I cured somebody with my hands the other day.
It is a rare thing to do in medicine, and a deeply satisfying blip on the usual radar of self-limiting illness.
I reduced an incarcerated umbilical hernia and the instant relief the patient experienced combined with their subsequent gratitude for what I had done, very little in reality except pop a lump back in, made my day.
I relate this patient interaction partly to highlight the fact that despite the negative press we in general practice are often on the end of, patients do still appreciate us. I also highlight it partly to question how the ‘new normal’ we are all being told we have to adapt to is going to work in the three dimensional world.
A technophobe I may be, but there is no bit of remote technology that can lay hands on a patient yet.
Anxious humans want a real person in front of them telling them all is ok
Covid has certainly proven that a reasonable percentage of our work can be done over the phone, but that still leaves the majority that cannot be dealt with remotely.
Lumps, bumps, and even (ironically) skin rashes mostly need a three dimensional assessment.
There is only so much reassurance about abdominal pain – ‘probably just IBS’ – you can do before you need to get the patient in and examine them and yes occasionally, you are going to feel that tumour that has been growing during your telephone consultations.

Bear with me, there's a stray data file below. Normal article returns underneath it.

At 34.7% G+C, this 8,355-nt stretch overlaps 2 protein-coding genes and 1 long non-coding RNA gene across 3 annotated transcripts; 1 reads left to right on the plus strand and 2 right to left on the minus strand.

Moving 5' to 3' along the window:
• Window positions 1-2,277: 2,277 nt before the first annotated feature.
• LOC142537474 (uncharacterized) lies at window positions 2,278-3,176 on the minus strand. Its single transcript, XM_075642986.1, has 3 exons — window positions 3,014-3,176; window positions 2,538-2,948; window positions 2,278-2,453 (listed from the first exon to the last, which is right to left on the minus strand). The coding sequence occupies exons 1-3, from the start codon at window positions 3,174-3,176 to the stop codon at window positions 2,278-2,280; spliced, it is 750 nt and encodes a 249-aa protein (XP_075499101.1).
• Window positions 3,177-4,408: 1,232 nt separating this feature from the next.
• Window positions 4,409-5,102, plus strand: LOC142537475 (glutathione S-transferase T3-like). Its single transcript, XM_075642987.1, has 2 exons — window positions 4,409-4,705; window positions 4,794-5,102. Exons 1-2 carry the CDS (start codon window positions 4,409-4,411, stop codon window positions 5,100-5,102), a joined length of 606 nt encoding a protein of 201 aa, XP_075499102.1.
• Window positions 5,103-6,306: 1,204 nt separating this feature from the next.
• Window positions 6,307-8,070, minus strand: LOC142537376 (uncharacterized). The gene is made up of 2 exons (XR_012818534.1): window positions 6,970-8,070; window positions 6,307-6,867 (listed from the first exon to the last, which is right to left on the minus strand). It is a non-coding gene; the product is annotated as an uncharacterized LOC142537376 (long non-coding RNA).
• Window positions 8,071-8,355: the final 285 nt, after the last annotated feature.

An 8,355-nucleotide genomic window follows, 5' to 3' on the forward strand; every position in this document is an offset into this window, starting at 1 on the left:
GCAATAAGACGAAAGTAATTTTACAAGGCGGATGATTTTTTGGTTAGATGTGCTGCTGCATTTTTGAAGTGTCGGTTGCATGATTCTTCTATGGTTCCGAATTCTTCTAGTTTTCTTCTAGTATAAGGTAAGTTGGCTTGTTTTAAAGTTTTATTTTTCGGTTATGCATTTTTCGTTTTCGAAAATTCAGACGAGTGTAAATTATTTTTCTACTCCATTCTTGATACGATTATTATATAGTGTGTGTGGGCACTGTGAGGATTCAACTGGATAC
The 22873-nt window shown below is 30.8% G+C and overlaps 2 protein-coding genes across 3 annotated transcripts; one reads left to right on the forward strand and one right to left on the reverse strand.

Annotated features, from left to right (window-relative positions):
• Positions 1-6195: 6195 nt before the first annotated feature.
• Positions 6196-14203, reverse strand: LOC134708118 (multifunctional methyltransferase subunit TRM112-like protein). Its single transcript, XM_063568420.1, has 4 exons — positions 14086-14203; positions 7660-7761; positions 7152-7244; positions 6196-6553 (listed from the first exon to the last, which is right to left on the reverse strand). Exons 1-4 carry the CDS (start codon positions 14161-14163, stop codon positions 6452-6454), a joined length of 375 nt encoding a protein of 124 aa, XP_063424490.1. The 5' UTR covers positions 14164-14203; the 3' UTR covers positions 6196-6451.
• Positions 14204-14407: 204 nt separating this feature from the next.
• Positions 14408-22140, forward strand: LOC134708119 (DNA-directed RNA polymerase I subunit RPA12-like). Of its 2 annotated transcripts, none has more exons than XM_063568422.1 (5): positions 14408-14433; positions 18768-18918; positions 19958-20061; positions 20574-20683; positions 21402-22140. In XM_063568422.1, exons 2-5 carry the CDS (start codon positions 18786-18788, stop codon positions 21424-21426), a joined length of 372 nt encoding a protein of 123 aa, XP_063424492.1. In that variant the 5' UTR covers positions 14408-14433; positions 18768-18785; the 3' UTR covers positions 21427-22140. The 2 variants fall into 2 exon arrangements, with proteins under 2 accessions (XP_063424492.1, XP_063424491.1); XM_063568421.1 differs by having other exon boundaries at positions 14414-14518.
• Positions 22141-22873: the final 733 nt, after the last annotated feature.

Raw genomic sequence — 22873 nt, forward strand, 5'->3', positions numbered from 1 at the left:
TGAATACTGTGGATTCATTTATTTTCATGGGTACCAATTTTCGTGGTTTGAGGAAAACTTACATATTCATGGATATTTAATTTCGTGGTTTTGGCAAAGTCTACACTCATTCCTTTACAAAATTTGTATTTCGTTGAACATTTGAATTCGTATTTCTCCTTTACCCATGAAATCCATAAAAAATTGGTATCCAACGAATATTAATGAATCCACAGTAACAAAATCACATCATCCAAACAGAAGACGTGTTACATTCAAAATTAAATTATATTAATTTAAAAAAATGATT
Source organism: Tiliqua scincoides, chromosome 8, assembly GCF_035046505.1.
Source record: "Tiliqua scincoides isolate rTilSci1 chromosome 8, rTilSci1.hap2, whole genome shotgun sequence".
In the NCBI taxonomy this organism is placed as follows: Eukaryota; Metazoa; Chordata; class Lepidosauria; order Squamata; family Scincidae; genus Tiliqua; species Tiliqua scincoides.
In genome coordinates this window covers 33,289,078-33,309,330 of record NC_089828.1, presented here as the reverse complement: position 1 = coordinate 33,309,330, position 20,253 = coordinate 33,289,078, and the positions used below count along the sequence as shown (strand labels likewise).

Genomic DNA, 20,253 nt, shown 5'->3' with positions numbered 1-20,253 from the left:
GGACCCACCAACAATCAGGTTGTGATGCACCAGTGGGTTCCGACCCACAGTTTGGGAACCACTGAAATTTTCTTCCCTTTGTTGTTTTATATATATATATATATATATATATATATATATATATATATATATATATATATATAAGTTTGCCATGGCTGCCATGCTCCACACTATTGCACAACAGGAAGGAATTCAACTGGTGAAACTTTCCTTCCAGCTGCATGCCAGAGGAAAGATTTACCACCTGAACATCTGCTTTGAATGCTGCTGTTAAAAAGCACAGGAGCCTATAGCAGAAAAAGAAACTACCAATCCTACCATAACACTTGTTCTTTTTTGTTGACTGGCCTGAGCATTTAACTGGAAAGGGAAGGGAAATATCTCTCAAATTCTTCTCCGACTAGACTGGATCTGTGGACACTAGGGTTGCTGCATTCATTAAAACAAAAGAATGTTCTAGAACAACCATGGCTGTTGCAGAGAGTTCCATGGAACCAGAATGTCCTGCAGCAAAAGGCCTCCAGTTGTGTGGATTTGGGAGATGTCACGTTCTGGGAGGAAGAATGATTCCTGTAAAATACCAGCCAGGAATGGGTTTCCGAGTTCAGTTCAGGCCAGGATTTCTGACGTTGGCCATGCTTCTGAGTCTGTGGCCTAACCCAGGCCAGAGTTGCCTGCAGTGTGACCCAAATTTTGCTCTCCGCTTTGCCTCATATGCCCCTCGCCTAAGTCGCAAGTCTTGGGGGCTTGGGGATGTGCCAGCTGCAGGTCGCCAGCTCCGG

Reassuring the worried well is a huge part of our work, and I was asked recently why this cannot now all be done over the phone and the simple answer is – the phone or video calls are no substitute for face-to-face or, as we are at the moment, mask-to-mask. I have called in patients for face-to-face consultations who I have spent a long time trying to reassure over the phone and the difference the real life interaction makes is stark. Anxious humans want a real live person in front of them telling them all is ok, not a computer screen.
We may be stuck doing mostly phone consultations for a while longer yet, but my bet is, when this is all over the ‘new norm’ for general practice will largely be going back to the old norm.
Dr David Turner is a GP in North West London
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